The One-Two Punch: Utilising Community Prosecution and Victim-Centred Strategies to Successfully Prosecute Trafficking in Persons in Uganda

Authors: Christy Salzman and Tyler Dunman

ISSN: 2958-8162
Affiliations: Boston University School of Law; Human Trafficking Institute
Source: Africa Journal of Crime and Justice 2022, p. 78 – 98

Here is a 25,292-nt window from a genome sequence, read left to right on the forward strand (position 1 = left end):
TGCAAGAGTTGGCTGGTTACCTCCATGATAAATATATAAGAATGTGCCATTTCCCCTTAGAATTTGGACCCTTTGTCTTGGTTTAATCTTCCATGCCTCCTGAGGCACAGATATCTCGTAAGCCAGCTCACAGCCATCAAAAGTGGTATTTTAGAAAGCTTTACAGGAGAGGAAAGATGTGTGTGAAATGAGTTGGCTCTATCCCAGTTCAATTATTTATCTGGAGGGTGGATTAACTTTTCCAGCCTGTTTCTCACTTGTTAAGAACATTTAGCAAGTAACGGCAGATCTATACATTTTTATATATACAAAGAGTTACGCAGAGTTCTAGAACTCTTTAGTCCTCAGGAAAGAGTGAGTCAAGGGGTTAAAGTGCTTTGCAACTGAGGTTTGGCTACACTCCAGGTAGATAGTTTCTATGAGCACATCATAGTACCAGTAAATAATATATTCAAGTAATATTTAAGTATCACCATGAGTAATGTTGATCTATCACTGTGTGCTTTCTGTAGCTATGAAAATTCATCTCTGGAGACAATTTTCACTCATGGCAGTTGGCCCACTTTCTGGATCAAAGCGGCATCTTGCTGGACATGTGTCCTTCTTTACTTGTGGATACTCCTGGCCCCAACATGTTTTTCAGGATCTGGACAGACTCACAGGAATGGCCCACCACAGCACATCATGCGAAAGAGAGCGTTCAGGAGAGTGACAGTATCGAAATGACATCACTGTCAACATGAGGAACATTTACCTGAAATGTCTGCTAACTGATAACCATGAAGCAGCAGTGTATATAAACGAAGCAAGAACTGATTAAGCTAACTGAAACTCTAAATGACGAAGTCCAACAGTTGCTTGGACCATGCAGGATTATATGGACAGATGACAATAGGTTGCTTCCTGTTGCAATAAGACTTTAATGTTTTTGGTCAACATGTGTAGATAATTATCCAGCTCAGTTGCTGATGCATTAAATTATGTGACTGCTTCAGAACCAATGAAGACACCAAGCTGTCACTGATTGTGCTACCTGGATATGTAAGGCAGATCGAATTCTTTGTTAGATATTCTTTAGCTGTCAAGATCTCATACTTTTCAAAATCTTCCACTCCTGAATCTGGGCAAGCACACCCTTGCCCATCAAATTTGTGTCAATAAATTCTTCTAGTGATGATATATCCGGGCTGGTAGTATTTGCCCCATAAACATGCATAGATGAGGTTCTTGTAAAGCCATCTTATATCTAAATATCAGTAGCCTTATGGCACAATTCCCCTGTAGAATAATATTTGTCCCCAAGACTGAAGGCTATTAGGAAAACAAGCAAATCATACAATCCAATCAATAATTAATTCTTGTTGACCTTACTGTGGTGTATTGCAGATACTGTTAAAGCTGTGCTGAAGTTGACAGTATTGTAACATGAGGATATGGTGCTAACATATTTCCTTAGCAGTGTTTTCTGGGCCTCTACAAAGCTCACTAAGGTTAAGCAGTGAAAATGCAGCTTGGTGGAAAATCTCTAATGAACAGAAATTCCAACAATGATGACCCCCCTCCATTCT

Since the passage of the Palermo Protocol in 2000, most states have increased their efforts to investigate and prosecute trafficking in persons. According to the annual Department of State Trafficking in Persons Report, Uganda currently ranks as a Tier 2 country, partly due to ongoing difficulties in investigating and prosecuting of trafficking in persons. This article suggests community prosecution in Uganda could improve trafficking in persons prosecutions. Community prosecution is a non-traditional method of prosecution that focuses on preventing crime before it happens. By combining community prosecution methods with other prosecutorial best practices, such as prosecutor-led investigations, multi-disciplinary teams, and a continuum of care, prosecutors in Uganda could better prevent trafficking in persons and serve victims through a trauma-informed approach. This article outlines relevant community prosecution practices, including the advantages and challenges, and then proposes several recommendations for how Ugandan prosecutors could implement community prosecution methods specifically to address trafficking in persons cases.